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Article
October 7, 1974

The Immortal Baron

JAMA. 1974;230(1):90-91. doi:10.1001/jama.1974.03240010058036
Abstract

Baron Munchausen died in 1797. Those who know where he lies buried and are privileged to live nearby should not be surprised if they hear him turn in his grave every time his name is mentioned eponymously. After all, what does the imaginative teller of tall tales, the great exaggerator of his daring feats have in common with a patient (elsewhere in this issue p 89) who exhibits kidney stones and bloody urine so as to beguile the physician into manipulative diagnostic or surgical procedures? The baron's aim was to amuse, to startle, or to impress, never to cheat.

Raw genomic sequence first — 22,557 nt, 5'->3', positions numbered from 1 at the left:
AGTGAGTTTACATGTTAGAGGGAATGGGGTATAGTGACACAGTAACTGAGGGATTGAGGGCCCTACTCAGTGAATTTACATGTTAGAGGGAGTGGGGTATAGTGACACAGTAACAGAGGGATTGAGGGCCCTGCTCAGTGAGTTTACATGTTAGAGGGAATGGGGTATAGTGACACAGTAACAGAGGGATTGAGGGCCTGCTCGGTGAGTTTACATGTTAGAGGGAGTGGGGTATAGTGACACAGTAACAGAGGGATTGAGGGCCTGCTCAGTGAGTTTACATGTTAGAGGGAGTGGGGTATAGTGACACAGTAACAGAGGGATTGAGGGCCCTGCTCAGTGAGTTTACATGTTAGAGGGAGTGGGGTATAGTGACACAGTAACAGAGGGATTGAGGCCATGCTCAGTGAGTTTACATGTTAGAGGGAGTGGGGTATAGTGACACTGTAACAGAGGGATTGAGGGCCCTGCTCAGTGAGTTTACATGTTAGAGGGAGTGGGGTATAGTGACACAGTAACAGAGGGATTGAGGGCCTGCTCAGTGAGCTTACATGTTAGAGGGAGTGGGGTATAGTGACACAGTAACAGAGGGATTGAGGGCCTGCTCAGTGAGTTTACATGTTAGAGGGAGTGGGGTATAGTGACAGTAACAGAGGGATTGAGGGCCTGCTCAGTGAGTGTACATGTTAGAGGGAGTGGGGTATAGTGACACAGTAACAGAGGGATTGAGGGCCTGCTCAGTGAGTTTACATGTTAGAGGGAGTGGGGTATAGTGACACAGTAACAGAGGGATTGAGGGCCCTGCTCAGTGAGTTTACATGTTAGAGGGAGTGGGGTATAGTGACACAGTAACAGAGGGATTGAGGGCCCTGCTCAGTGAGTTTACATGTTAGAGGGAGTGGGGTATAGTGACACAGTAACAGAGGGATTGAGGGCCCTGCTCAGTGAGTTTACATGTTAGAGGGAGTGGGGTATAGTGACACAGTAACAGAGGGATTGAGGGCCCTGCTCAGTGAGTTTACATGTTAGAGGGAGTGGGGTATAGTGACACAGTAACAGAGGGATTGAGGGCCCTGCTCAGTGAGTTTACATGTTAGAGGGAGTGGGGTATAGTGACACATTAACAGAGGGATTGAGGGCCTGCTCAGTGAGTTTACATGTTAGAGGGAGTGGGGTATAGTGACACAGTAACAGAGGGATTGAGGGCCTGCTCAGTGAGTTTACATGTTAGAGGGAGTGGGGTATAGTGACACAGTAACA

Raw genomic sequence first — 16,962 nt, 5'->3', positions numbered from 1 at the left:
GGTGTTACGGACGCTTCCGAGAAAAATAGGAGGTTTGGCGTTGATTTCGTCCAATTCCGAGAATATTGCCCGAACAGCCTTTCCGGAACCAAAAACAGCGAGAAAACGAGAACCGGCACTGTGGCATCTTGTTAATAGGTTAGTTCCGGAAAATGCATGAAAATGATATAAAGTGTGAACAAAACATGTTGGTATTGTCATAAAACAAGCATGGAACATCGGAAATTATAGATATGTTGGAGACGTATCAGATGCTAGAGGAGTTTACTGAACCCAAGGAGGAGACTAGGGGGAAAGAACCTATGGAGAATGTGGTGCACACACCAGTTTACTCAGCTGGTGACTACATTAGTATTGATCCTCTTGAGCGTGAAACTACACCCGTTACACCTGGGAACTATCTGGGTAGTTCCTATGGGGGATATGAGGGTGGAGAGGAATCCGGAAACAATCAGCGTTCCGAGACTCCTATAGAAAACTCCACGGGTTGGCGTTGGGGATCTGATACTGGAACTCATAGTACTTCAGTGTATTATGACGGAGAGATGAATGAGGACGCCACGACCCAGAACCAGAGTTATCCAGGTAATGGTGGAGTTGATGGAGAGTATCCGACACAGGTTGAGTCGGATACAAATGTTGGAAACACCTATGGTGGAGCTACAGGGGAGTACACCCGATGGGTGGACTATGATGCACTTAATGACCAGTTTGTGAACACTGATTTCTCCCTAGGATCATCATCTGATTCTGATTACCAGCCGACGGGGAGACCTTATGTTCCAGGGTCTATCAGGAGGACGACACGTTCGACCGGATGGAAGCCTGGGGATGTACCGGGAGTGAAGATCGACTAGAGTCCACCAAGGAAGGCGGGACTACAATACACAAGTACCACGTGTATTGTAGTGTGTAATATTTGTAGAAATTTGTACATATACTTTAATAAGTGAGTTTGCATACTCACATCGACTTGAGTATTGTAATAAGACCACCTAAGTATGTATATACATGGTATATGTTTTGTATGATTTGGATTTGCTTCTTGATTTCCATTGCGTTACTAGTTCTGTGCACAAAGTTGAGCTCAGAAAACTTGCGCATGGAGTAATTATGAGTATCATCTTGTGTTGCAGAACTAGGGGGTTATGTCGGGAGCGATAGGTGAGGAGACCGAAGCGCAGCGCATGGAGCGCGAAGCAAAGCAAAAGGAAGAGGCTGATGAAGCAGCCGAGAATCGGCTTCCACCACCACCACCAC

What motivates a Munchausenian? What prompts him to wander from hospital to hospital, from city to city, simulating serious illness? Is it the need to be the center of attention? A wish to outwit the doctor and the hospital? A masochistic craving for punishment? Perhaps all these motives play a part,

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